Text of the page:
In 1890 the Jerome Commission (also known as the Cherokee Commission) negotiated an individual allotment agreement with the American Indians in the area except the Kickapoo. This made available land to be opened by run into an area that would include County A, later Lincoln County. The run occurred on September 22, 1891, when approximately twenty thousand people lined up to claim 6,097 homesteads. Because the town site of the county seat had not been surveyed, a separate run was held for Chandler on September 28, 1891. In May 1895, after the Kickapoo gave up their tribal claims, Lincoln County was rounded out in the last run in Oklahoma history. County A was accorded its name in a plebiscite of the residents soon after the first land runs. The name Lincoln won over Sac and Fox and Springer by 43 percent of the vote.
For most of its history the Lincoln County economy has been based on agriculture. The soil, thin and prone to erosion, was probably more fit for grazing than cotton growing, but cotton almost immediately became the dominant crop after white settlement. During the first decade of the twentieth century Lincoln County was one of the top two counties producing cotton in Oklahoma. However, by the 1930s sixty-five-thousand to seventy-thousand acres of land lay abandoned. By the end of the Great Depression the economy had become more diversified. Oil furnished one-third of county tax revenue, and cattle raising and pecan growing became important income sources. In 1997, 1,916 farms involved 431,368 acres under cultivation.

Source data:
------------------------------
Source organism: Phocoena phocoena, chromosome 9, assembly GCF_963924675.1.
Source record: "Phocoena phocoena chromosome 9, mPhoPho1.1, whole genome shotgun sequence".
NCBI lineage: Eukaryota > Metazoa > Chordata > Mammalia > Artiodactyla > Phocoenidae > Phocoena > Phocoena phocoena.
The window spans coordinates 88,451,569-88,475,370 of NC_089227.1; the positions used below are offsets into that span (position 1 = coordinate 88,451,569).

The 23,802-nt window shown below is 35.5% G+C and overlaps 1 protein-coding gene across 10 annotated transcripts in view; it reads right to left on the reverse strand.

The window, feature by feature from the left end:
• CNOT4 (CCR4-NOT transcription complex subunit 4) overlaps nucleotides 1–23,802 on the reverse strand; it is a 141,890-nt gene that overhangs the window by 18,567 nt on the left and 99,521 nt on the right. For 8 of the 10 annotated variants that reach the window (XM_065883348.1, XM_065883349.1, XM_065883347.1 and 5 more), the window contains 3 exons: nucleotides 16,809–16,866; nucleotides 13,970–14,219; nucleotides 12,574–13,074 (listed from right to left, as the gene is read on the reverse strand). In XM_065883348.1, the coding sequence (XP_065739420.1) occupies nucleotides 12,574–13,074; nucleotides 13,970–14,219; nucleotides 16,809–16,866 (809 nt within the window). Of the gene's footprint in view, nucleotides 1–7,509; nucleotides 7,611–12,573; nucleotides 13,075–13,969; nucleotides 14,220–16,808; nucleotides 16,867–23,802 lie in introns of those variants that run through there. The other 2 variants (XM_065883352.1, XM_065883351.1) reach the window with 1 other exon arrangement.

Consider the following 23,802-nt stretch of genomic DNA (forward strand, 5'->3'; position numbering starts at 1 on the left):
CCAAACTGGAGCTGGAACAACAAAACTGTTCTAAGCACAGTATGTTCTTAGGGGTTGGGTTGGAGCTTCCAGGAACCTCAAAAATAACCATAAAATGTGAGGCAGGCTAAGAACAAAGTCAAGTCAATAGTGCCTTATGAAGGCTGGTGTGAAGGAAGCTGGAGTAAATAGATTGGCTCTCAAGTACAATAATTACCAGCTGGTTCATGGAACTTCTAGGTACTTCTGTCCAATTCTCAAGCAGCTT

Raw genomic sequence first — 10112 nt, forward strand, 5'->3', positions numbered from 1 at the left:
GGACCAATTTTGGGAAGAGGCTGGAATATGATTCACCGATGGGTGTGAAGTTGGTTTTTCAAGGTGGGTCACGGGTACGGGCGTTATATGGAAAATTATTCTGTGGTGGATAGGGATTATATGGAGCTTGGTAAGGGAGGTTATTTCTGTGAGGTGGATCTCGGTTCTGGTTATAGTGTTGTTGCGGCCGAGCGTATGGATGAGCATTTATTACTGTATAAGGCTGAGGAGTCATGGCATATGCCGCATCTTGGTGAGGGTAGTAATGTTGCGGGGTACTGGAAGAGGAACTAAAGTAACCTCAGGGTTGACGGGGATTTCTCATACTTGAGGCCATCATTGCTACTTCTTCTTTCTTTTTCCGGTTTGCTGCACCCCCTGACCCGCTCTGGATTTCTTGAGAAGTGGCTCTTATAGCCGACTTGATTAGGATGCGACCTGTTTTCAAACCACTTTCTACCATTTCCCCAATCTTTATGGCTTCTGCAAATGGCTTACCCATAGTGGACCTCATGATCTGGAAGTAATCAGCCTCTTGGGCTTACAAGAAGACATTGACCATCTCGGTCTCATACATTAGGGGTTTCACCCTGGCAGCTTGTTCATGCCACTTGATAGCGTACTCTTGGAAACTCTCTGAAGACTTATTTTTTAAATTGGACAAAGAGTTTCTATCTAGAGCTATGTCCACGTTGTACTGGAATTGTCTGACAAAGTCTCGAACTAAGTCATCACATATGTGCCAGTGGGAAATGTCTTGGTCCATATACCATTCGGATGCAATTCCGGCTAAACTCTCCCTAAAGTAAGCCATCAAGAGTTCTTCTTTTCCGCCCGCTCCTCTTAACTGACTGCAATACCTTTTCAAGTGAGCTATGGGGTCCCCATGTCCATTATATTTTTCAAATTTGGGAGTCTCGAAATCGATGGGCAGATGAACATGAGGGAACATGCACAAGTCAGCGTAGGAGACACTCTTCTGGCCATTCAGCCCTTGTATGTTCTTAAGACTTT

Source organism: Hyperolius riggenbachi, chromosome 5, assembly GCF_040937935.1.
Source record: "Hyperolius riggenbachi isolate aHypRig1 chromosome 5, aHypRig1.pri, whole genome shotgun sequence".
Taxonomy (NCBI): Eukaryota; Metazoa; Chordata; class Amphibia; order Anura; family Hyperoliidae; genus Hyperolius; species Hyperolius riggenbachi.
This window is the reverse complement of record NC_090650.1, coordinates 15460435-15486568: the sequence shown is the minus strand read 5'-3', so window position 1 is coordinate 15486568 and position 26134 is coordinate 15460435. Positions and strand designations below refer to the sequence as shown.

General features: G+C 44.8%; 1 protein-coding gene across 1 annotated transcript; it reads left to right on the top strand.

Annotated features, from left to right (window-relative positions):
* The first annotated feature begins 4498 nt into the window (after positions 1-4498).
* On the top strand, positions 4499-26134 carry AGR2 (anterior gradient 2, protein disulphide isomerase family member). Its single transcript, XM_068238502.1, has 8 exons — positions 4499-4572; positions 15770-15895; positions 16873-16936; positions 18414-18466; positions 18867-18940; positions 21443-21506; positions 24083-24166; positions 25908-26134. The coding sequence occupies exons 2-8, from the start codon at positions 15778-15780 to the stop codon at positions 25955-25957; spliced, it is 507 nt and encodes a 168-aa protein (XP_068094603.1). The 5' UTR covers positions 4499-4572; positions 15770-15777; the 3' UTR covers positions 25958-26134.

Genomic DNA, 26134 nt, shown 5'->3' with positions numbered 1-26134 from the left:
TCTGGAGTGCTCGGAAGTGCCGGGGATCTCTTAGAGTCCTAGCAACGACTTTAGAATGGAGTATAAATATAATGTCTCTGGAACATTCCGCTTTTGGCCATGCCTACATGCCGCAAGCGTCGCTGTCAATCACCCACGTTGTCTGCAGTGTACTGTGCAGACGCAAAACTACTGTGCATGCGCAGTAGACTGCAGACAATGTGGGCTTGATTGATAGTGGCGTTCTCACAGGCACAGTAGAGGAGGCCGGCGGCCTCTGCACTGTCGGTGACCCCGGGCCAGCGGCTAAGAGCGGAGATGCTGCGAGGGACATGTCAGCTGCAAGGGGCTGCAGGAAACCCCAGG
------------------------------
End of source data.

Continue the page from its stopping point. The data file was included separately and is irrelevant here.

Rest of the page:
Transportation facilities have been crucial to the area's economy. In the late 1860s the West Shawnee Trail furnished a path for cattle drives to move through the center of the county (approximately along the route of State Highway 18) until the drovers opted for the Chisholm Trail further to the west. Beginning in 1898 the St. Louis and Oklahoma City Railroad (later St. Louis and San Francisco Railway) facilitated getting produce to market. The Atchison, Topeka and Santa Fe Railway and the Missouri, Kansas and Texas Railway came later. U.S. Highway 66 (Route 66) ran through the heart of the county and generally followed the course of the former Ozark Trail. Interstate 44 has provided a major national transportation artery since the 1950s.